The continuing actions of those opposed to the Dakota Access Pipeline (DAPL), who call themselves water protectors, continues to draw attention. The Episcopal Church has gone on record as formally supporting the indigenous peoples’ actions near Standing Rock against the pipelines path through their sovereign territory and land they consider sacred.
In a recent article, the UK based news magazine, the Economist has highlighted the the Episcopal church’s role and especially the efforts of the Rev John Floberg.
“If there is one individual who personifies Christian support for the indigenous protests, it is the Reverend John Floberg, who is responsible for Episcopal (Anglican) parishes on the North Dakota side of Standing Rock.
He co-ordinated the actions of 500 clergy and lay people from 20 different religious groups who gathered at the camp on November 3rd, and he has persuaded his own denomination’s leadership, including Michael Curry, the African-American presiding bishop of the Episcopal church, to play an active part in opposing the line’s completion. Although the Episcopal church is firmly on the liberal side of America’s religious spectrum, this is still new territory for a religious group which for years was the spiritual home of the nation’s social and cultural elite.”
Similar to #Black Lives Matter, #NoDAPL has sharply highlighted the militarization of police forces in the United States and the many systemic and institutionalized ways that American culture and government devalues the lives of persons of color. Along with the Episcopal Church, the United Methodist Church has also formally stated its opposition to the pipeline drawing on their understanding of Stewardship as defined in their Social Principles: “The whole earth is God’s good creation and as such has inherent value. We are aware that the current utilization of energy resources threatens this creation at its very foundation. As members of The United Methodist Church we are committed to approach creation, energy production, and especially creation’s resources in a responsible, careful, and economic way”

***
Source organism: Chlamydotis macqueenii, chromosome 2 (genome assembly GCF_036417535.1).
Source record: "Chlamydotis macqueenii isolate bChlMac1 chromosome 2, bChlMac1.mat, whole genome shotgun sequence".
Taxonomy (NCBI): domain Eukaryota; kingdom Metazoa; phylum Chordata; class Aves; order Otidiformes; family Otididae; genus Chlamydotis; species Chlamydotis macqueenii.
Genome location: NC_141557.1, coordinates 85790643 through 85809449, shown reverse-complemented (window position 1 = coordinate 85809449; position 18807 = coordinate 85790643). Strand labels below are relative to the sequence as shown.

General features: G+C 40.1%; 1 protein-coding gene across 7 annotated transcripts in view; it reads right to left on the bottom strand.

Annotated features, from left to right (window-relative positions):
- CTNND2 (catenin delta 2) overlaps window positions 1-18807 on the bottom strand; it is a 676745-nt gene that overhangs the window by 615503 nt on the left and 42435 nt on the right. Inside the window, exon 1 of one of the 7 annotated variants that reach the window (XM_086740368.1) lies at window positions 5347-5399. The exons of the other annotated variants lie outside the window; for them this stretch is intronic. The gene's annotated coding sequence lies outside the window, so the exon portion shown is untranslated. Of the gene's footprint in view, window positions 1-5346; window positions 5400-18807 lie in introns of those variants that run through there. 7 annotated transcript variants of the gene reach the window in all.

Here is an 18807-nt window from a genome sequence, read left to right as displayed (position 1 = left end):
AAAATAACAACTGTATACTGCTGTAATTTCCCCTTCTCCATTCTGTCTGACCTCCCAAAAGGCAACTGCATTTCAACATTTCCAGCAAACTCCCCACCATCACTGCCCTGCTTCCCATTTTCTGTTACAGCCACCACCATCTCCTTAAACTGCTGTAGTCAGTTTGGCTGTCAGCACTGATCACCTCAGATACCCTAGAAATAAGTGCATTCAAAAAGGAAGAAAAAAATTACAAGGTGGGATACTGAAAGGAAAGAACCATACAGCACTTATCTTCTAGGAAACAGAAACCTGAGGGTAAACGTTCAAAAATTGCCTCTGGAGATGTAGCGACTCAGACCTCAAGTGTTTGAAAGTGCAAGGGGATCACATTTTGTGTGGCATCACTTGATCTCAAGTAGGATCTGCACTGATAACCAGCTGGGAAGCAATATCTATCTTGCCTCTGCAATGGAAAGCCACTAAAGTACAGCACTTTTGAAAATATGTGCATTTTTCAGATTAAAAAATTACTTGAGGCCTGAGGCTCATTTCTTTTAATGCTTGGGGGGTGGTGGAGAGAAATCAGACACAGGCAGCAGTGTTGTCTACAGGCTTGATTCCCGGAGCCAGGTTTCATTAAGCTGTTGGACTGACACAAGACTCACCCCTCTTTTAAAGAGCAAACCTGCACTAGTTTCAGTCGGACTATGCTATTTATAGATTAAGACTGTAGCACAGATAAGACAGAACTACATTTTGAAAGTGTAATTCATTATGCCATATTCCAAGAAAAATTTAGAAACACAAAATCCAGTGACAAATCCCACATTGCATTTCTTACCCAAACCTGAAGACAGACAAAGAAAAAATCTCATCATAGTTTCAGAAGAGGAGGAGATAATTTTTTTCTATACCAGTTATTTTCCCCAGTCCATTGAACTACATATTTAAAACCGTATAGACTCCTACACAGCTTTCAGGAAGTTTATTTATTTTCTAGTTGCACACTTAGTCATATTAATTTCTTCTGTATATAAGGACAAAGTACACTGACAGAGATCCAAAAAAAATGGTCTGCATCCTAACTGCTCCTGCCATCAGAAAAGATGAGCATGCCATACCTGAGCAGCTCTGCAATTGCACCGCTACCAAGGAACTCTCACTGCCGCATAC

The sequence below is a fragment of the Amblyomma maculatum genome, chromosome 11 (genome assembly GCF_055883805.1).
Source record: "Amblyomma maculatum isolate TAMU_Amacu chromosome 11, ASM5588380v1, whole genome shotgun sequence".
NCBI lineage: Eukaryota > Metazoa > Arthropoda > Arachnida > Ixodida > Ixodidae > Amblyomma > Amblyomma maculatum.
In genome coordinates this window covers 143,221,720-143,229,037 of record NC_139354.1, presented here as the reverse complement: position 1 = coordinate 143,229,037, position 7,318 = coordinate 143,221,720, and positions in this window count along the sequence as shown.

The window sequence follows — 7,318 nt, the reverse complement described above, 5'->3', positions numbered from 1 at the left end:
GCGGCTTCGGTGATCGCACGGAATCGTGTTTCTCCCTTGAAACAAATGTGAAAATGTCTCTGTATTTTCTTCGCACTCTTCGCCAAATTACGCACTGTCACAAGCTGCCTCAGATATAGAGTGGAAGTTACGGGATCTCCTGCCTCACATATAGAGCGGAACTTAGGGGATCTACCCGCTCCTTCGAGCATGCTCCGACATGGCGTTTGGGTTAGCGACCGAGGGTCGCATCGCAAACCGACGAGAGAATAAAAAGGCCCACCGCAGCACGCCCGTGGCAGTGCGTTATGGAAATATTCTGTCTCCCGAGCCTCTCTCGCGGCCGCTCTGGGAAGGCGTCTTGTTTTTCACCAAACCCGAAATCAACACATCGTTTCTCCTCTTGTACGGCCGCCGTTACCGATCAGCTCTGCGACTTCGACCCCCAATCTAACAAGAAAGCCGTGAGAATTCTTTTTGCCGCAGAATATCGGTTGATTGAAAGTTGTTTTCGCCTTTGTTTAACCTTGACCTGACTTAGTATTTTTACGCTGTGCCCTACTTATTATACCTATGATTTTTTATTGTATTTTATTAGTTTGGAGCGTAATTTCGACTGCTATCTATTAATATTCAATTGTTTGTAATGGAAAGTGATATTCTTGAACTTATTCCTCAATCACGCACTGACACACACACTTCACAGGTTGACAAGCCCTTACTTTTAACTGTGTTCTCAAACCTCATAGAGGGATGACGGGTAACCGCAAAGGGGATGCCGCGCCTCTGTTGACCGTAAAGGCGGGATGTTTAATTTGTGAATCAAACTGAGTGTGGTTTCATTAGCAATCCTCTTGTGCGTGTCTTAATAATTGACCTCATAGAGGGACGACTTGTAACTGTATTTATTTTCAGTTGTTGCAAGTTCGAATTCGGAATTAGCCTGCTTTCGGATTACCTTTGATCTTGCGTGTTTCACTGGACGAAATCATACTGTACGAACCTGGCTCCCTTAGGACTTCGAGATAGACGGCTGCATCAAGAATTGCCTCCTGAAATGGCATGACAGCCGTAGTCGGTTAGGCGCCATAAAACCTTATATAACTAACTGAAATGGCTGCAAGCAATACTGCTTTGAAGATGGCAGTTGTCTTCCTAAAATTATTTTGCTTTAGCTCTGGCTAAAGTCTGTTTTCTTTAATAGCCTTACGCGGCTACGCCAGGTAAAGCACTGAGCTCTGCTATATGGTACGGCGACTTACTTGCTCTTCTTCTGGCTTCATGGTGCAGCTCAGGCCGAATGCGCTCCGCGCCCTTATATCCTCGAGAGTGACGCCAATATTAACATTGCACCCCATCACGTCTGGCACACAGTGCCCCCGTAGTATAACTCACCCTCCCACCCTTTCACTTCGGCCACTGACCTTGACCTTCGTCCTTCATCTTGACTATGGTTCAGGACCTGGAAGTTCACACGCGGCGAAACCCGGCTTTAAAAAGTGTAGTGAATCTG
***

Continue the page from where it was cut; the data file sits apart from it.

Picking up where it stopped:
Bishop Bruce Ough, who heads the Dakotas-Minnesota Episcopal Area of the UMC, speaks of the issue as a defining moment for American Christians to stand on the side of justice and reconciliation; “this may be the moment God is giving us all to come together, not as antagonists in bondage to our traumatic past, but as mutually empowered advocates for the common good and the sacredness of the waters and all of life. This may be the moment God has given us to use our power to define a just and life-giving future.” He has also “linked the pipeline controversy to a “spiritual battle” over much broader issues, including respect for the indigenous understanding of sacred land. “This is a protest about the stewardship of God’s creation and justice for the indigenous peoples of the Great Plains.”
image: by Dark Sevier on Flickr under CC license